Monday, August 29, 2011


First, I hope that Hurricane Irene's destructive nature wasn't too much of a problem for my East coast blogger friends and that you and yours are OK.


My Husband's brother and sister-in-law spent the weekend with us. They were in town for a wedding. My sister-in-law, Pam, took riding/jumping lessons when she was a youngster. In fact, she took lessons until she was about 20 years of age. University, partying, and then working took precedence and riding was forgotten....for a while. When her daughter, Sandra, was about 10 years old, she decided to expose her to the magic. They took lessons together for a couple of years....until her daughter fell off and never got back on again. Apparently, it wasn't a bad fall, but enough to scare my niece. They stopped taking lessons. That was about 18 months ago. When Pam heard about Gem, she said that the next time she was in town she would love to meet him and perhaps take him for a spin.

Well, this weekend was "the next time". I was excited about her meeting Gem, but I was nervous at the same time. She's experienced, younger and petite; was I going to look like a flailing idiot next to Pam?

We were the only riders at the barn Sunday morning. Believe it or not, weather from Irene was paying a visit to Ontario and the winds were causing little mini tornado's in the sand around the barn. Pam signed the waiver and off we went to get my boy. I entered his turnout area - he was near the apple trees - and I called to him, asking him to come. And, he did! Pam was impressed that I didn't have to go get him. :-) After grooming, I let her hold his saddle to get an idea of the difference in weight between it and a hunter saddle. She was impressed that I was able to lift the saddle straight up and place it gently on Gem's back. When the bridle went on, she couldn't believe that there wasn't a nose band or throat latch and that there was only one ear hole.

The wind was swirling around us as we walked to the arena. Pam had no problem mounting Gem and was quite comfortable on him. I told her what his usual warm up was and off she went. I sat back and watched. I actually like watching someone else on Gem - it gives me an opportunity to see how he moves.

Pam struggled a bit with him pushing his shoulder towards the inside and his nose pointed outside. He does this regularly and I explained that pulsating the ring finger of her inside hand to get him to turn his nose inside, with the inside leg "on" usually works. She was a little unclear on the concept, which surprised me.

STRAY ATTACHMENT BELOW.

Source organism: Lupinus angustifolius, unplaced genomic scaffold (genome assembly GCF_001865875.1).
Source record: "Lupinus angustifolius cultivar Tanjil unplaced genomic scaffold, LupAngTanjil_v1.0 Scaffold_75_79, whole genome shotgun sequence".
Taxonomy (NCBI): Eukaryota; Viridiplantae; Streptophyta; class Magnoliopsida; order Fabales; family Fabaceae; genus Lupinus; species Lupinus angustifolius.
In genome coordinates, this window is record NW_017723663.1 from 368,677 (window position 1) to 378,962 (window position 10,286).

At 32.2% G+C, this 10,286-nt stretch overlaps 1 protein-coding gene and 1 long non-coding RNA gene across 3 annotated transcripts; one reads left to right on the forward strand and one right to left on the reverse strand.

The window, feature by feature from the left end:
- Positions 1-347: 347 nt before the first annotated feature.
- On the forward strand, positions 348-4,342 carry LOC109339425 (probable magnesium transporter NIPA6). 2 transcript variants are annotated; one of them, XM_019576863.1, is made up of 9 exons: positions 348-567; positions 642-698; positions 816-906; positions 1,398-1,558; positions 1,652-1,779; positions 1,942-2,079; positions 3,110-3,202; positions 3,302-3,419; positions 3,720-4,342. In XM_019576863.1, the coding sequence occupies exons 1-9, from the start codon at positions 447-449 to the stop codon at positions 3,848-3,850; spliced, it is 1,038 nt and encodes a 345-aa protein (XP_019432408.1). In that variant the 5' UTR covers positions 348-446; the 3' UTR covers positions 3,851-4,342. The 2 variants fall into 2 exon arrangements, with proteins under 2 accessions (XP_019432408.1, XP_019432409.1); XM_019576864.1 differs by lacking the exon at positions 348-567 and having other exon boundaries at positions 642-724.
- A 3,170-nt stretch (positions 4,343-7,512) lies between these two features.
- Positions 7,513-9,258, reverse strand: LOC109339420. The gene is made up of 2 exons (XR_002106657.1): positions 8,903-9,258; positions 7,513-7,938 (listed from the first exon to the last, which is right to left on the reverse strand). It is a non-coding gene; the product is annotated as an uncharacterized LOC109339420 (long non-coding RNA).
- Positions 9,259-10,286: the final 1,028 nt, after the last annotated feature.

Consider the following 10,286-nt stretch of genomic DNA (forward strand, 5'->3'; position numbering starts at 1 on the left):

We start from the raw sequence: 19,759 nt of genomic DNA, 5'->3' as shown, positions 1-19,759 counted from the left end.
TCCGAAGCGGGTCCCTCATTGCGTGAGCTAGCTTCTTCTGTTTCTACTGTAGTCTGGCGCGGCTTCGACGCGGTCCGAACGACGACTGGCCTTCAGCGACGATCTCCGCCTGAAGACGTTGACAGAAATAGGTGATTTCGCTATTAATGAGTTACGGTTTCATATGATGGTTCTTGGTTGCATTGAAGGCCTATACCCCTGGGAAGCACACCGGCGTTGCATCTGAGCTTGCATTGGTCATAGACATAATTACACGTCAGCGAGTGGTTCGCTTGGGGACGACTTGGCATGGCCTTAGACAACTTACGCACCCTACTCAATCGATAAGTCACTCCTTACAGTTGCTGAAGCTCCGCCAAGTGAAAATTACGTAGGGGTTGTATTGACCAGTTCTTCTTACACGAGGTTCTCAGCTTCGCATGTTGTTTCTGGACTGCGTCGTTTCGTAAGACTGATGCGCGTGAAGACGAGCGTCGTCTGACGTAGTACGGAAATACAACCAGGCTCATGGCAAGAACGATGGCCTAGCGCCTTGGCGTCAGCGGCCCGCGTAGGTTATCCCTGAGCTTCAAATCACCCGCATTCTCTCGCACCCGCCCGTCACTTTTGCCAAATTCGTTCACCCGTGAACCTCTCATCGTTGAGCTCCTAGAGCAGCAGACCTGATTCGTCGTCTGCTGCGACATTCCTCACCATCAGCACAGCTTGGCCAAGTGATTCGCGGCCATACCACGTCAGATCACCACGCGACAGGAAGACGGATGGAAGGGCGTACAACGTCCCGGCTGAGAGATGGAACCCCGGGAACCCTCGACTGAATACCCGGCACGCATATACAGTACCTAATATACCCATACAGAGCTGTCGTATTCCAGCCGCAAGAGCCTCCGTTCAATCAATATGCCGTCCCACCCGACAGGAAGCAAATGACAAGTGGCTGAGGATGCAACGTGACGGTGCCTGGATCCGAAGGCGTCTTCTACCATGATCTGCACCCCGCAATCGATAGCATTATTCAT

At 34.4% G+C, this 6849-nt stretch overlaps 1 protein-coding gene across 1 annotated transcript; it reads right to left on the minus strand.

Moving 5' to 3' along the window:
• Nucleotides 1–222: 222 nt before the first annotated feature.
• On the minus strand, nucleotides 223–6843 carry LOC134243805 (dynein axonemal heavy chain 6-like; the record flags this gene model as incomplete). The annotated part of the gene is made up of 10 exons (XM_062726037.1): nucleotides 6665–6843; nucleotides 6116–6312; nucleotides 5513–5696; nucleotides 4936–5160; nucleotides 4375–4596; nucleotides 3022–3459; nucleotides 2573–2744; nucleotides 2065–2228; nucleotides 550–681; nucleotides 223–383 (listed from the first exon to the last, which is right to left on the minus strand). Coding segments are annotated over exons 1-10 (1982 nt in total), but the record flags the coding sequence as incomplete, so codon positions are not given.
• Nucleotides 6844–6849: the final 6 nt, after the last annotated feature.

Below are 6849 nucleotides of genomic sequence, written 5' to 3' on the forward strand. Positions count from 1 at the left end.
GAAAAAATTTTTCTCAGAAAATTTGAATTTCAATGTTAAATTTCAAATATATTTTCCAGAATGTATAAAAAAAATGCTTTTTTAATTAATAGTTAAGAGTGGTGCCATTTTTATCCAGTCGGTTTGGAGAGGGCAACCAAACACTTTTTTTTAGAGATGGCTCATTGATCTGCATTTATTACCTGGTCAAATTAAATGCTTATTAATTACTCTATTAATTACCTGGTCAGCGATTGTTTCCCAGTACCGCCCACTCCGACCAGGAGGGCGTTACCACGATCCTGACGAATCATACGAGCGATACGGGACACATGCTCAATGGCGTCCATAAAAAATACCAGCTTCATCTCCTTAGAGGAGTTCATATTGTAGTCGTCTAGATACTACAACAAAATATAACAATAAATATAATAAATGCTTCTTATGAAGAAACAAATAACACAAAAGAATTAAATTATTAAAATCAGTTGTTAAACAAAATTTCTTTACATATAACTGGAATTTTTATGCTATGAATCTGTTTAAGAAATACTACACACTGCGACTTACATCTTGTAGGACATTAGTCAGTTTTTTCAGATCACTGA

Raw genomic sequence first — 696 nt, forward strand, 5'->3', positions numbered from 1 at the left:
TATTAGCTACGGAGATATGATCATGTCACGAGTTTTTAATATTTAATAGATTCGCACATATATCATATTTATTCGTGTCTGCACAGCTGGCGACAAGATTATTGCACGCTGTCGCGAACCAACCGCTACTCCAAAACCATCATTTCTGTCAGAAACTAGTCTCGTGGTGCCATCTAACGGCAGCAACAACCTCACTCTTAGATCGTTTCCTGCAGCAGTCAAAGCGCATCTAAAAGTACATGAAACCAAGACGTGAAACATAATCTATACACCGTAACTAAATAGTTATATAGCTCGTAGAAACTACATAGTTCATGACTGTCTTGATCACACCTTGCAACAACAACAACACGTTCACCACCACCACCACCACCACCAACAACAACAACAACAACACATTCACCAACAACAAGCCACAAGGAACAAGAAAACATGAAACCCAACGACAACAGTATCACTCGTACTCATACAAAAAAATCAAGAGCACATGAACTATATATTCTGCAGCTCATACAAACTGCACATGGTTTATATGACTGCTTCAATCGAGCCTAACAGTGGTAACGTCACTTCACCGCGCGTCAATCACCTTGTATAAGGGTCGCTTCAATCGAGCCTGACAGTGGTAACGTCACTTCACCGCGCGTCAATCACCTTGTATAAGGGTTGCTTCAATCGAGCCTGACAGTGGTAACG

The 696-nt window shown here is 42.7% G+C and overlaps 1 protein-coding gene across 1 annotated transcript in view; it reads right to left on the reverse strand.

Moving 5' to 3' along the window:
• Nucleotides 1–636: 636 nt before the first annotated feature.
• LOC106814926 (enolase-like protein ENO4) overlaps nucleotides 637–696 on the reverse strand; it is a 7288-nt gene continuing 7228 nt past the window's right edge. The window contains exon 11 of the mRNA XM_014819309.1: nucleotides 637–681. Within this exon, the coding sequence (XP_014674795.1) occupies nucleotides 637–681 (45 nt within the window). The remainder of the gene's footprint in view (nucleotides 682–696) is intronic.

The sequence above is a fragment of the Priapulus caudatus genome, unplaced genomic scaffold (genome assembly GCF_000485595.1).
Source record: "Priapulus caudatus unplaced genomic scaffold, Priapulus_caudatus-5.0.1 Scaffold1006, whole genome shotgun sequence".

Pam and Gem doing a posting trot.

Before she tried to get him to a posting trot, she removed her sweater....yes, her face was flushed and she was starting to get a glow on. :-) Cantering was next and it only took two tries to get Gem going. It was after a couple of short canters, with her face red and with sweat across her brow, that she had had enough and said that she would like to see me ride. :-) She had been on Gem for a total of about 15 minutes.

Strangely, when I got on Gem I was relaxed. All of my anxiety had disappeared. I realized that Pam wasn't a "threat", she was just a regular me.

Gem and I were working it! Perhaps I was showing off a bit. :-) Our jog/sitting trot was smooth. We actually did some side passes at a jog - we aren't consistent yet, but Gem is getting so much better crossing over and remaining straight. When we loped, we went all the way around the arena - I felt comfortable, I looked where I was going and my butt was in the saddle each and every time we loped. Gem has started relaxing he head when we lope. Instead of holding his head out and pulling on the reins, he has starting to lower his head and round his neck a bit. I am not sure if that is correct, but is certainly seems more relaxed to me and sure looks pretty from where I sit. :-) To cool down, Gem and I did some turns using neck reining and some side passes. I threw in some backing up for good measure. I was on Gem for about 30 minutes and he was basically a gentleman the whole time. I felt good.

When we were finished, Pam shared that she had never tried side passes and liked watching it. Then she said something that blew me away. She said that Gem and I worked well together and that I looked like I had been riding for much longer than 3 years! :-) Admittedly, I was very flattered that Pam said that my skills are more advanced that she thought they would be. But, I think I was even more pleased that this round middle-aged body of mine had better endurance than her younger, trainer body (yes, she has a trainer come to the house once a week)!! ;-)

The wind finally died down early Sunday evening and left the most beautiful sky...

Sunday, August 21, 2011


This weekend My Husband and I went to Gananoque and did a tour of the 1000 Islands. It was our first time in that area. The weather was beautiful and it was a great way to decompress after a particularly stressful week. I can't remember the last time I was on a boat and the sound of the water was comforting.

Cormorants and Osprey nest

I had no idea how hardcore cottage country this area was!! I know....I must be living under a rock. :-) Cottages are perched on the smallest pieces of land out in the middle of the water while others are sprawling summer homes.

I laughed when I saw this. This cottage was right up against the bridge.

The tour we were on took us to Boldt Castle. The history behind Boldt Castle is a rags to riches story that includes love and tragedy. George Boldt was an immigrant and a self-made millionaire. Boldt Castle was to be the summer home of George and his wife Louise. When she suddenly died, all construction stopped and it sat unfinished for decades and decades.

Our destination, Boldt Castle.

Looking up from the front stair case.

Dining room


Front sitting room

The floors amazed me. Each room on the main floor had a different pattern.

The moldings were also different in each room.

Mr. Boldt's bedroom. It opened out on to a balcony overlooking the water.